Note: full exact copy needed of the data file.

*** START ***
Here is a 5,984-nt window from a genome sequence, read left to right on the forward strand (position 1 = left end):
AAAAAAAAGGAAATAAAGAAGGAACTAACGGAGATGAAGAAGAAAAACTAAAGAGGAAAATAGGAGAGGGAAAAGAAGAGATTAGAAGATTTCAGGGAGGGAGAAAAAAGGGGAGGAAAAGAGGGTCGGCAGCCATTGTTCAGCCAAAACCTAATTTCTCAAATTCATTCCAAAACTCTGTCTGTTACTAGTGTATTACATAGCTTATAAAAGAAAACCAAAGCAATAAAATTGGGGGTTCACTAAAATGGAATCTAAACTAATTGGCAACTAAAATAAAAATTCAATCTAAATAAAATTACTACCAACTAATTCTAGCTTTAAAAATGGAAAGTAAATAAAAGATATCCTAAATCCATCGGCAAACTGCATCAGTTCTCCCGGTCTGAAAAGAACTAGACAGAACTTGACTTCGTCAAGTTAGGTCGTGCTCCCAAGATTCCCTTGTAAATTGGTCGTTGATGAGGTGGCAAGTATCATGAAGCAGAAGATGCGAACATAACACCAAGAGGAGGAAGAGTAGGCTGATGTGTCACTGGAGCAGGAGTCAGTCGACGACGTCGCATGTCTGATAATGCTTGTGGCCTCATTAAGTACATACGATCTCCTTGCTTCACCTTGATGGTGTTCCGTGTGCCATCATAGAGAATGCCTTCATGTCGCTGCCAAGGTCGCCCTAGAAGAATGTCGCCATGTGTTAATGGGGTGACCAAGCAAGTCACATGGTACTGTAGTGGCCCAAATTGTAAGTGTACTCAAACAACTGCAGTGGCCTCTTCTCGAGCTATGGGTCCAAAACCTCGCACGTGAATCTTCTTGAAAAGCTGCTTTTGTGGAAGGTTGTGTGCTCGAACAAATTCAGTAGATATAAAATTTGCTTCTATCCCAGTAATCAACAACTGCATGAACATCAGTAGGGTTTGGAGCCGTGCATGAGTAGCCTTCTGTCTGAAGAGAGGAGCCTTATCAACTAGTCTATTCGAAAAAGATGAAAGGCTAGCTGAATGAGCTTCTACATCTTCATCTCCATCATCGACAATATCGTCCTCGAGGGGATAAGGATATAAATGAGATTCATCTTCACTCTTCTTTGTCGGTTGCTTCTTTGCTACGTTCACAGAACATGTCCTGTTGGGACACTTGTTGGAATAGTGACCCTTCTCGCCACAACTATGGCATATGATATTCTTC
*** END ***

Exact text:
Here is a 5,984-nt window from a genome sequence, read left to right on the forward strand (position 1 = left end):
AAAAAAAAGGAAATAAAGAAGGAACTAACGGAGATGAAGAAGAAAAACTAAAGAGGAAAATAGGAGAGGGAAAAGAAGAGATTAGAAGATTTCAGGGAGGGAGAAAAAAGGGGAGGAAAAGAGGGTCGGCAGCCATTGTTCAGCCAAAACCTAATTTCTCAAATTCATTCCAAAACTCTGTCTGTTACTAGTGTATTACATAGCTTATAAAAGAAAACCAAAGCAATAAAATTGGGGGTTCACTAAAATGGAATCTAAACTAATTGGCAACTAAAATAAAAATTCAATCTAAATAAAATTACTACCAACTAATTCTAGCTTTAAAAATGGAAAGTAAATAAAAGATATCCTAAATCCATCGGCAAACTGCATCAGTTCTCCCGGTCTGAAAAGAACTAGACAGAACTTGACTTCGTCAAGTTAGGTCGTGCTCCCAAGATTCCCTTGTAAATTGGTCGTTGATGAGGTGGCAAGTATCATGAAGCAGAAGATGCGAACATAACACCAAGAGGAGGAAGAGTAGGCTGATGTGTCACTGGAGCAGGAGTCAGTCGACGACGTCGCATGTCTGATAATGCTTGTGGCCTCATTAAGTACATACGATCTCCTTGCTTCACCTTGATGGTGTTCCGTGTGCCATCATAGAGAATGCCTTCATGTCGCTGCCAAGGTCGCCCTAGAAGAATGTCGCCATGTGTTAATGGGGTGACCAAGCAAGTCACATGGTACTGTAGTGGCCCAAATTGTAAGTGTACTCAAACAACTGCAGTGGCCTCTTCTCGAGCTATGGGTCCAAAACCTCGCACGTGAATCTTCTTGAAAAGCTGCTTTTGTGGAAGGTTGTGTGCTCGAACAAATTCAGTAGATATAAAATTTGCTTCTATCCCAGTAATCAACAACTGCATGAACATCAGTAGGGTTTGGAGCCGTGCATGAGTAGCCTTCTGTCTGAAGAGAGGAGCCTTATCAACTAGTCTATTCGAAAAAGATGAAAGGCTAGCTGAATGAGCTTCTACATCTTCATCTCCATCATCGACAATATCGTCCTCGAGGGGATAAGGATATAAATGAGATTCATCTTCACTCTTCTTTGTCGGTTGCTTCTTTGCTACGTTCACAGAACATGTCCTGTTGGGACACTTGTTGGAATAGTGACCCTTCTCGCCACAACTATGGCATATGATATTCTTC